Washington Mutual, whose stock has been in free-fall much of this week, on Thursday sought to reassure investors its operations are slowly...

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Washington Mutual, whose stock has been in free-fall much of this week, on Thursday sought to reassure investors its operations are slowly improving and that it has sufficient access to capital to stay in business.

In a statement issued after the close of regular trading, the Seattle-based company said it expects to set aside about $4.5 billion to cover bad loans in the third quarter, which ends Sept. 30.

That would be the first time since early 2007 that WaMu’s loan-provision has fallen from one quarter to the next.

In the second quarter, it set aside a staggering $5.9 billion.

WaMu also said it expects to charge off about $2.5 billion in loans for the third quarter, up from nearly $2.2 billion in the second quarter. The rate of increase appears to be slowing, however.

WaMu shares, already down 88 percent over the past year, have been battered in recent days by fears that an agreement with federal regulators may limit lending; that the company might not be able to raise enough money to continue operations; and that a new accounting rule makes a buyout more difficult.

After sinking as low as $1.75 Thursday morning, the stock rallied to finish the regular session at $2.83, up 51 cents. The shares gained further in after-hours trading, with the stock reaching $3.03 by late afternoon.

The thrift said retail deposits, a critical source of operating capital, stood at $143 billion at the end of August — about even with year-end 2007, though down from the $149.5 billion average deposit balance in the second quarter.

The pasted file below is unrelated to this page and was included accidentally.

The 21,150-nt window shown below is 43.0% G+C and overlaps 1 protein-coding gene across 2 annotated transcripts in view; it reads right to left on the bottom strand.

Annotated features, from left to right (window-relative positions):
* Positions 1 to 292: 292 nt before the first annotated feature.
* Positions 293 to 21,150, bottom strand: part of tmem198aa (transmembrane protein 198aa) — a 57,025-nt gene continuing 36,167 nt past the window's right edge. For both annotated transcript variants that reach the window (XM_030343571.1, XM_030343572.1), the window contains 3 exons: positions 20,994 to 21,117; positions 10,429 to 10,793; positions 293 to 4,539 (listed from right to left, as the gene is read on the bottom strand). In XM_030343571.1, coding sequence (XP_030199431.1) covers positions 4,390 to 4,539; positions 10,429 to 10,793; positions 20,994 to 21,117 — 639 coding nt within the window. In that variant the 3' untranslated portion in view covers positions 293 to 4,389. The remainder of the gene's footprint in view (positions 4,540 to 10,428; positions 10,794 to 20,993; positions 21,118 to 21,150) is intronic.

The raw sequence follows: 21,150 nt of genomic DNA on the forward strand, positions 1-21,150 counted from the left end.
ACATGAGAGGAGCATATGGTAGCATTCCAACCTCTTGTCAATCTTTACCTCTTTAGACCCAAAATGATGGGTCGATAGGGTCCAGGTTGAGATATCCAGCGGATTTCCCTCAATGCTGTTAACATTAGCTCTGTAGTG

WaMu also said it has $50 billion in liquidity — money it can tap from such sources as Federal Home Loan Banks — and expects its capital ratios to remain “significantly above the levels for well-capitalized institutions.”

WaMu “continues to be confident that it has sufficient liquidity and capital to support its operations while it returns to profitability,” the thrift said in its statement.

However, two debt-rating agencies had a different take on WaMu’s prospects. In reports issued late Thursday, Moody’s and Fitch both cut WaMu’s credit ratings, citing poor asset quality, large expected future losses and lack of confidence on the part of the debt markets.

“The company’s limited financial flexibility makes it more difficult for it to replenish capital and preserve diversified and stable funding sources,” Craig Emrick, Moody’s vice president and senior credit officer, said in a statement.

“Both issues are critical to restoring the strength of the institution,” he said.

In response, WaMu said Moody’s action “appears to reflect the current uncertainty in the markets, rather than a thorough evaluation of Washington Mutual’s business, the strength of its national franchise and the steps it is taking to return to profitability.”

Drew DeSilver: 206-464-3145 or ddesilver@seattletimes.com